The COVID-19 pandemic has disrupted life as we know it. From stores and restaurants closing, to government recommendations self-isolate, there’s lots of confusion and anxiety over what the future holds.
As the virus started to spread around the world, the Kid’s Help Phone noticed an uptick in youth reaching out.
“The increase over the weekend was 350 per cent higher than we have experienced before.”
“We’ve seen our text conversations double overnight,” said Shelley Richardson, Director of Development for Quebec and Atlantic Canada.
The national organization has since put out a plea for more volunteers to help deal with the influx of calls which is not expected to drop anytime soon.
“They’re scared, they’re uncertain, we’re all in that same situation. Life just isn’t normal for them and that’s being communicated to our staff regularly,” said Richardson about the youth.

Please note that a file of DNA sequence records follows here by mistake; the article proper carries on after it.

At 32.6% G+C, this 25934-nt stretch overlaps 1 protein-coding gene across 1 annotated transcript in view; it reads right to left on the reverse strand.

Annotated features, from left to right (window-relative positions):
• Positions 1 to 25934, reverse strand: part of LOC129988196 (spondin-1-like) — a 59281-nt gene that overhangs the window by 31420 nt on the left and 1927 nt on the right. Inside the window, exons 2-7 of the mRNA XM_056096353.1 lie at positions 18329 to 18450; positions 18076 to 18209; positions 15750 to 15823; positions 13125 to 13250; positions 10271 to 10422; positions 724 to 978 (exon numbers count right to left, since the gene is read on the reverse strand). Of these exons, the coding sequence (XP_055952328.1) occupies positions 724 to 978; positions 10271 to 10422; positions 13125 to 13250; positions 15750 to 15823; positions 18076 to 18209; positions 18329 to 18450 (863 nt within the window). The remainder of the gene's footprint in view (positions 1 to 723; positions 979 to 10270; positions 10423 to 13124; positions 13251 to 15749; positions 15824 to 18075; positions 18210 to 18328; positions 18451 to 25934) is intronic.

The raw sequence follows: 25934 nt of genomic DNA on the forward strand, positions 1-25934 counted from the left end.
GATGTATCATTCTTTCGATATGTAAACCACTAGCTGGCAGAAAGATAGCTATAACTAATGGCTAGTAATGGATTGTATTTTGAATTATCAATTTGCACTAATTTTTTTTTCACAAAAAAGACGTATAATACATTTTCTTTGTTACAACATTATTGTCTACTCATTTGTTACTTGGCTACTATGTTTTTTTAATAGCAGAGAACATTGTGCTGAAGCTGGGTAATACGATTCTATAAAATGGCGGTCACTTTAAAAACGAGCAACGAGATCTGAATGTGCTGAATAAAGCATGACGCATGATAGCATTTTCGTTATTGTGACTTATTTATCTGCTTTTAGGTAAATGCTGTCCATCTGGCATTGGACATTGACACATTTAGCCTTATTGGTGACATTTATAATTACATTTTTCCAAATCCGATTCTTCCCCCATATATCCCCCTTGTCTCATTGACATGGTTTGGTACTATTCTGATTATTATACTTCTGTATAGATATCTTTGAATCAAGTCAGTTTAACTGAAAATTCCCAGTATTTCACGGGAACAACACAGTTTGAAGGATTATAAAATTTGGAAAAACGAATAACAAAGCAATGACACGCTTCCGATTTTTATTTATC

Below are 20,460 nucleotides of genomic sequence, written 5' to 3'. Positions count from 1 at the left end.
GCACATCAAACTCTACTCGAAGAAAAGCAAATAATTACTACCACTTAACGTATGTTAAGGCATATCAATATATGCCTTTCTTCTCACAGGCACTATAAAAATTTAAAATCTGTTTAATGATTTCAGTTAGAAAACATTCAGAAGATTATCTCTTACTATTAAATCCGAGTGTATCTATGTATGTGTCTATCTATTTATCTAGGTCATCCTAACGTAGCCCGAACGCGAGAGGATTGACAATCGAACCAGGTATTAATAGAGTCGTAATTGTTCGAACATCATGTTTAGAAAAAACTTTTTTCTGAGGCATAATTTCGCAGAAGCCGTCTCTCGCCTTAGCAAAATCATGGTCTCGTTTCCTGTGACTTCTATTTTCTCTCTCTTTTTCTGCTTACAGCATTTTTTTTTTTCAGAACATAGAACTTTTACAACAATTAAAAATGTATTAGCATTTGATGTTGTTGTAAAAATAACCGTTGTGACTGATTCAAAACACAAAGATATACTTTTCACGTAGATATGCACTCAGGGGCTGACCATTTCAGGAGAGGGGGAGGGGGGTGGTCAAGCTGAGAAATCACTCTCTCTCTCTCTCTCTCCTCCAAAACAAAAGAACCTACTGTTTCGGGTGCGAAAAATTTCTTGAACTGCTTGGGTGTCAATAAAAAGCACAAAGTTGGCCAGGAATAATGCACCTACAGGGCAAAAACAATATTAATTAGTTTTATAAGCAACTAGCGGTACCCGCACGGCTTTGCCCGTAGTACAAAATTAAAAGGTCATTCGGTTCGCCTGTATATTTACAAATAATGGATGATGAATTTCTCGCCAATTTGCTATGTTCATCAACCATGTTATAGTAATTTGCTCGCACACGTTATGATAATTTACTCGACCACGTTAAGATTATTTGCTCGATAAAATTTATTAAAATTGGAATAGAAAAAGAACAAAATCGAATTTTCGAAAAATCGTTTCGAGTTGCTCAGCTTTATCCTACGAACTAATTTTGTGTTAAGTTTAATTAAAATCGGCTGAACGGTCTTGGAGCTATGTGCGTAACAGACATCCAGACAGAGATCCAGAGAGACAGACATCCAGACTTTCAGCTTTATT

But it’s not just youth. With governments recommending people practice social distancing, and self-isolate, Dr. Adriana Wilson, a psychiatrist with Inspired Living Medical says it will have an impact on people’s mental health.
“This is a time of uncertainty, and it’s a human response to have some distress and periods of overerwhelm.”
Wilson says one of the most important things will be to maintain social connections.
“We know that one of the primary sources of comfort for humans is connection,” said Wilson.
While it’s recommended that people do not physically connect, Wilson says thanks to technology there are all sorts of ways people can stay connected.
“Things like FaceTime, Skype, text or email will be absolutely essential.”
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